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UK Government outlines plans for retail cashback without a purchase

UK Government outlines plans for retail cashback without a purchase

Brits will be able to get cashback from shops without needing to buy anything, under new proposals from the UK Government to protect the nation's cash system.

The decision follows years of campaigning from consumer advocates over the disappearance of cash from the UK's high streets as banks abandon branches and rip out ATMs. The global pandemic has further accelerated the decline of cash, forcing the Government's hand to introduce new rules to ensure that cash remains available for those who prefer it to digital alternatives.

John Glen, economic eecretary to the Treasury, says: "We know that cash is still really important for consumers and businesses - that’s why we promised to legislate to protect access for everyone who needs it.

"We want to harness the same creative thinking that has driven innovation in digital payments to maintain the UK’s cash system and make sure people can easily access cash in their local area."

The Government says Britain's imminent exit from the EU will enable it to skirt PSD2 rules that currently label cashback without a purchase as a regulated payment service.

Alongside legislating for retail cash back, the Government is also proposing to provide the Financial Conduct Authority with overall responsibility for maintaining a "well-functioning" retail cash system.

At present, The Bank of England, Financial Conduct Authority, Payment Systems Regulator, and HM Treasury each have specific roles and responsibilities for oversight of the cash system.

Says the UK Treasury: "Close coordination between these authorities has been highly effective, particularly in managing risks to cash through Covid-19, but there may be significant benefits to giving a single authority overall responsibility for setting requirements to meet the cash needs of consumers and SMEs."

The Government has entered a six-week call for evidence from consumer organisations, businesses, financial institutions, and providers of ATM and payment services in order to seek views on "how to ensure industry continues to offer ways to withdraw and deposit cash, how to improve cashback, what affects cash acceptance, and where regulatory responsibility should sit".

The proposals have already come in for criticism from financial accountancy firm Old Mill. Phil Mills, Old Mill head of food and drink says the proposals could hit already struggling businesses hard due to the cost of handling cashback for free, and – for many who have already gone cashless, encouraged by the Government during Covid-19 – the cost of bringing cashback onto the premises.

"Businesses face costs in handling cash and bank charges, which are factored into the price consumers pay for goods," he continues. "Even if the cashback transaction itself was made free to businesses somehow, without a purchase, there is nothing in this for the business, who is also having to pay the wages of the person processing the transaction."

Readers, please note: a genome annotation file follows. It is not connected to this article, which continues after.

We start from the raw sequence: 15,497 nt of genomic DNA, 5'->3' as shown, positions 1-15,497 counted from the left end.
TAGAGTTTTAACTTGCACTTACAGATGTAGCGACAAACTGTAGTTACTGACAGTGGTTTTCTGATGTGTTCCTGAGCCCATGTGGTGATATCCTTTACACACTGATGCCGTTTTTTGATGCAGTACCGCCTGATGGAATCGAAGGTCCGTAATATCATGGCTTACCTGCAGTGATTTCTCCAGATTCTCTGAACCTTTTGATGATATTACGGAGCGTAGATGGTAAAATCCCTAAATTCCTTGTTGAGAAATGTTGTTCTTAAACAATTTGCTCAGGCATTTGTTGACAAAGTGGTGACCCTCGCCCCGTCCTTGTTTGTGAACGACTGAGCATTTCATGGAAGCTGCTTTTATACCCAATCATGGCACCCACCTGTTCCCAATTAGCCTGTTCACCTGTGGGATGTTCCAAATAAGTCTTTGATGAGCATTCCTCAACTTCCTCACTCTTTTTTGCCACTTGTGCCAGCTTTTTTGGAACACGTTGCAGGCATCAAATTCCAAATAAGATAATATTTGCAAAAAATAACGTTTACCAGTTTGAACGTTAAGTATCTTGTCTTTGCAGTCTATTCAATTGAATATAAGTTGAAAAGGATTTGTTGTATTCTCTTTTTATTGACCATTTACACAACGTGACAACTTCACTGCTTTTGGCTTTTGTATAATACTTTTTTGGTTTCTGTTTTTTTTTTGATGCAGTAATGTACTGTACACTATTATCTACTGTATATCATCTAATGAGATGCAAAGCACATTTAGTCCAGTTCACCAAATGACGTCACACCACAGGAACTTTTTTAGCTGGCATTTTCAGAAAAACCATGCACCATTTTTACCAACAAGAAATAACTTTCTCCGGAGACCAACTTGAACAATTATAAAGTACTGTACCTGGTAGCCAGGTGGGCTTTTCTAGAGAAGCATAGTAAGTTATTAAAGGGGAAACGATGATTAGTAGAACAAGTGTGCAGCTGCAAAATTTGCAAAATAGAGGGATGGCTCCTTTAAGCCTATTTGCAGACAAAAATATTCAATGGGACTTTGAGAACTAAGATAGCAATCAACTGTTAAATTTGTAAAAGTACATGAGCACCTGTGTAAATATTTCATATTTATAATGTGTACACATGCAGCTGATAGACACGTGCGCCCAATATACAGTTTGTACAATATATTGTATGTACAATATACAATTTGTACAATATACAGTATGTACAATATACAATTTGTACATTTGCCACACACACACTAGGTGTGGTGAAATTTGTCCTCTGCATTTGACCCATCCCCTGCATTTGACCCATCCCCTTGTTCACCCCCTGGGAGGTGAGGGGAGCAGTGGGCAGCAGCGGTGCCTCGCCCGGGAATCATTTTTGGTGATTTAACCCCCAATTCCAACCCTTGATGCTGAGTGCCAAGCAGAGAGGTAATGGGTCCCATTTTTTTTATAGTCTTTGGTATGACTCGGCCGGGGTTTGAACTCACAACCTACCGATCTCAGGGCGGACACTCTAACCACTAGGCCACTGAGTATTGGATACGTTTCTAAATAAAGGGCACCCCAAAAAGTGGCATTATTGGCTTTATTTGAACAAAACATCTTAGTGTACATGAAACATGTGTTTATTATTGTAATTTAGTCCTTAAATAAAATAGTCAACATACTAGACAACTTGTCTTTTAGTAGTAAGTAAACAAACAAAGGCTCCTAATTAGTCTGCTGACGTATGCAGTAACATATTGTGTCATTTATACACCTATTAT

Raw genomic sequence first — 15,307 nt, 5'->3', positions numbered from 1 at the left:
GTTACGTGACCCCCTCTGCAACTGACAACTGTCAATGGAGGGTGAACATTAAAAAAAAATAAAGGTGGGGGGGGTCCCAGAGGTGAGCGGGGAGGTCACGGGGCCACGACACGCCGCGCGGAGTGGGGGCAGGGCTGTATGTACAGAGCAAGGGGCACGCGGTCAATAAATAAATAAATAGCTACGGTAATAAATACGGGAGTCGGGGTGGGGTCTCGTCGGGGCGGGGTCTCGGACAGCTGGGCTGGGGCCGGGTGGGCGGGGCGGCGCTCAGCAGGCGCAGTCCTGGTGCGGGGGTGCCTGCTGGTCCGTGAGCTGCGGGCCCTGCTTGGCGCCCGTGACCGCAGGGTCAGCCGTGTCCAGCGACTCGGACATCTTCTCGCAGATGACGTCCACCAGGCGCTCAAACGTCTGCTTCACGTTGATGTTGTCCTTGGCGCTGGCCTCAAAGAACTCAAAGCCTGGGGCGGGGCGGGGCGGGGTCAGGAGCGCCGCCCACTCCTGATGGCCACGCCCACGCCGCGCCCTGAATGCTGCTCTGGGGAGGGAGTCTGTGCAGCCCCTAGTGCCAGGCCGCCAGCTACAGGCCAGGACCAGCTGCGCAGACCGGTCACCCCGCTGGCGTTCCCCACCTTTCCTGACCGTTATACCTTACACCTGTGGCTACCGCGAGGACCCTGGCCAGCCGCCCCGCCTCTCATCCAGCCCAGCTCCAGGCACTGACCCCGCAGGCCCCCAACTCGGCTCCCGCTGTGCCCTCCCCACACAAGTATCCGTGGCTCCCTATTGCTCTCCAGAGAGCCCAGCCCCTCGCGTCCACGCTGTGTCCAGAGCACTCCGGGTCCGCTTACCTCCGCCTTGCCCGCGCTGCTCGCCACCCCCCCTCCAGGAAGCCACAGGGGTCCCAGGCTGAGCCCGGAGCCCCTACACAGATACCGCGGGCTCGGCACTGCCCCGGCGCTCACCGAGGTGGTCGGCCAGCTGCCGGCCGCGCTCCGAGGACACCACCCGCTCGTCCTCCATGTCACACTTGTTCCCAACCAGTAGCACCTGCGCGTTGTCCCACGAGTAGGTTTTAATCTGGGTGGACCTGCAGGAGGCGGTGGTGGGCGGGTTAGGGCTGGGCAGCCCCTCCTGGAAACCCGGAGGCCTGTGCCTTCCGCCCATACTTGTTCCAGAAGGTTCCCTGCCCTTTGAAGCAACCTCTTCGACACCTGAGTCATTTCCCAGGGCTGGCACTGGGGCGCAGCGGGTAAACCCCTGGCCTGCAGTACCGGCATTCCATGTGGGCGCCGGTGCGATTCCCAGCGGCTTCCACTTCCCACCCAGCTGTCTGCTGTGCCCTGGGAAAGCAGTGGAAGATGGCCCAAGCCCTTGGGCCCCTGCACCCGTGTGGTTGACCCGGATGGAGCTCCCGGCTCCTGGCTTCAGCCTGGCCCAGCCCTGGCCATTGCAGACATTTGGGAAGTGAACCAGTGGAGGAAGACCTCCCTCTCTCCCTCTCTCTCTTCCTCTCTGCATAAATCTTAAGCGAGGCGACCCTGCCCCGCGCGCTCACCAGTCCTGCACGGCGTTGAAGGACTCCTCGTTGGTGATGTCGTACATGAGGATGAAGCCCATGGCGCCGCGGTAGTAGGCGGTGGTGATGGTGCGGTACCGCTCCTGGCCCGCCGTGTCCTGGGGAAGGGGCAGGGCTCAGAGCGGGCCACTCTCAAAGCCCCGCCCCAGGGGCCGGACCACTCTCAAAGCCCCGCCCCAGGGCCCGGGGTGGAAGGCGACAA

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Comments: (4)

A Finextra member
A Finextra member 15 October, 2020, 12:223 likes 3 likes

While continued availability of cash is welcomed and necessary, it seems wrong to me that retailers are the ones having to step into the vacuum left by banks in their failure to provide the service the country needs. I just hope the role of the merchants are recognised and that they're well compensated.  

Andrew Saines
Andrew Saines - ASC International Ltd - Uk 15 October, 2020, 16:151 like 1 like

I read this with mixed views - I can understand the need to open up the access for cash with the reduction and closures of ATMs, however, the question will be what next? Will all cashpoints be deemed unnecessary with people being able to get cash from shops and then that raises a new issues with the increase in contactless payments will the shops have enough cash in the first place!? So it seem inevitable to me that this move will drive the support towards a cashless society… (in time at least!)

 

Roberto Garavaglia
Roberto Garavaglia - Innovative Payments Strategy Advisor - Milan 15 October, 2020, 16:371 like 1 like

Please, look up at such a statement: "The Government says Britain's imminent exit from the EU will enable it to skirt PSD2 rules that currently label cashback without a purchase as a regulated payment service".

I wonder if  the  use of the verb "to skirt" is just fitting ...

Ketharaman Swaminathan
Ketharaman Swaminathan - GTM360 Marketing Solutions - Pune 16 October, 2020, 19:55Be the first to give this comment the thumbs up 0 likes

For readers in India and other countries where "Cashback" refers to a post-purchase discount that's paid directly into their payment instrument (say credit card), cashback in UK means something else: Consumers reach the checkout, pay with credit card or debit card for their purchase plus a relatively small amount like GBP 25 and get GBP 25 in cash from the attendant. This helps them avoid a separate trip to an ATM to withdraw small amounts of cash.

The way I understand the proposed new rule, customers can walk into a store and swipe / dip / tap their credit card or debit card and walk out with, say, GBP 25 without making any purchase in the store.

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